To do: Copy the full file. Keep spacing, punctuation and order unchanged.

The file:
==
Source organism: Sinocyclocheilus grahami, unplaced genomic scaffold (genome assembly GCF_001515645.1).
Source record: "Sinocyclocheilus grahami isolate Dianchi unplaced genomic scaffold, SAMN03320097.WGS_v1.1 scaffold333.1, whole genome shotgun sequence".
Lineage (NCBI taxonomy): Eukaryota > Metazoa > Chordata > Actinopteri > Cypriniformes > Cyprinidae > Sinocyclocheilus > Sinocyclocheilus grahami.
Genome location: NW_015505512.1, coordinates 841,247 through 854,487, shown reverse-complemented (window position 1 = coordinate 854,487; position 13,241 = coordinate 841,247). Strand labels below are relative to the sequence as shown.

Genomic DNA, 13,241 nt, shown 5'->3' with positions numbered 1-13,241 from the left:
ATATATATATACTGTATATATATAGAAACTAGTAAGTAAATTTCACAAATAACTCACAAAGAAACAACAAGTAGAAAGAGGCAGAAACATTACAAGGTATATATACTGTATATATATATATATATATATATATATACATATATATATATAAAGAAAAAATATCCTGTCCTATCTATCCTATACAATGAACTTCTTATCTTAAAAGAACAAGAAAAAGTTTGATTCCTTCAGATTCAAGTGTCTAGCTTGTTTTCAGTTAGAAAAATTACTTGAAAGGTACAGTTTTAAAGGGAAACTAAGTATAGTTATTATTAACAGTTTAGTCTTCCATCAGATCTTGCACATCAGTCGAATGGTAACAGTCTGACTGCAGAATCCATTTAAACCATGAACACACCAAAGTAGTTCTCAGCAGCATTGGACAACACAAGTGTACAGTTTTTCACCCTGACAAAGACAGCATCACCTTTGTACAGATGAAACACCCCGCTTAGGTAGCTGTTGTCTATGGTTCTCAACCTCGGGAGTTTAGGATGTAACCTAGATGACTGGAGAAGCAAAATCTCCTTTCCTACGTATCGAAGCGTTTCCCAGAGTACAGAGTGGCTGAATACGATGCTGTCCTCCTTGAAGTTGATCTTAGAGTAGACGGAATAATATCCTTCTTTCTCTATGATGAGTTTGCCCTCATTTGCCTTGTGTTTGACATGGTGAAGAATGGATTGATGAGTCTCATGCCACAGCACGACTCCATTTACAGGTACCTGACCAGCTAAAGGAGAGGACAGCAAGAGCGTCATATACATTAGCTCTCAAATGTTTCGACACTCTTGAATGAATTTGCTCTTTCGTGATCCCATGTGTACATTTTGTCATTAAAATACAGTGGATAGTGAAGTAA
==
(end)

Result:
Source organism: Sinocyclocheilus grahami, unplaced genomic scaffold (genome assembly GCF_001515645.1).
Source record: "Sinocyclocheilus grahami isolate Dianchi unplaced genomic scaffold, SAMN03320097.WGS_v1.1 scaffold333.1, whole genome shotgun sequence".
Lineage (NCBI taxonomy): Eukaryota > Metazoa > Chordata > Actinopteri > Cypriniformes > Cyprinidae > Sinocyclocheilus > Sinocyclocheilus grahami.
Genome location: NW_015505512.1, coordinates 841,247 through 854,487, shown reverse-complemented (window position 1 = coordinate 854,487; position 13,241 = coordinate 841,247). Strand labels below are relative to the sequence as shown.

Genomic DNA, 13,241 nt, shown 5'->3' with positions numbered 1-13,241 from the left:
ATATATATATACTGTATATATATAGAAACTAGTAAGTAAATTTCACAAATAACTCACAAAGAAACAACAAGTAGAAAGAGGCAGAAACATTACAAGGTATATATACTGTATATATATATATATATATATATATATACATATATATATATAAAGAAAAAATATCCTGTCCTATCTATCCTATACAATGAACTTCTTATCTTAAAAGAACAAGAAAAAGTTTGATTCCTTCAGATTCAAGTGTCTAGCTTGTTTTCAGTTAGAAAAATTACTTGAAAGGTACAGTTTTAAAGGGAAACTAAGTATAGTTATTATTAACAGTTTAGTCTTCCATCAGATCTTGCACATCAGTCGAATGGTAACAGTCTGACTGCAGAATCCATTTAAACCATGAACACACCAAAGTAGTTCTCAGCAGCATTGGACAACACAAGTGTACAGTTTTTCACCCTGACAAAGACAGCATCACCTTTGTACAGATGAAACACCCCGCTTAGGTAGCTGTTGTCTATGGTTCTCAACCTCGGGAGTTTAGGATGTAACCTAGATGACTGGAGAAGCAAAATCTCCTTTCCTACGTATCGAAGCGTTTCCCAGAGTACAGAGTGGCTGAATACGATGCTGTCCTCCTTGAAGTTGATCTTAGAGTAGACGGAATAATATCCTTCTTTCTCTATGATGAGTTTGCCCTCATTTGCCTTGTGTTTGACATGGTGAAGAATGGATTGATGAGTCTCATGCCACAGCACGACTCCATTTACAGGTACCTGACCAGCTAAAGGAGAGGACAGCAAGAGCGTCATATACATTAGCTCTCAAATGTTTCGACACTCTTGAATGAATTTGCTCTTTCGTGATCCCATGTGTACATTTTGTCATTAAAATACAGTGGATAGTGAAGTAA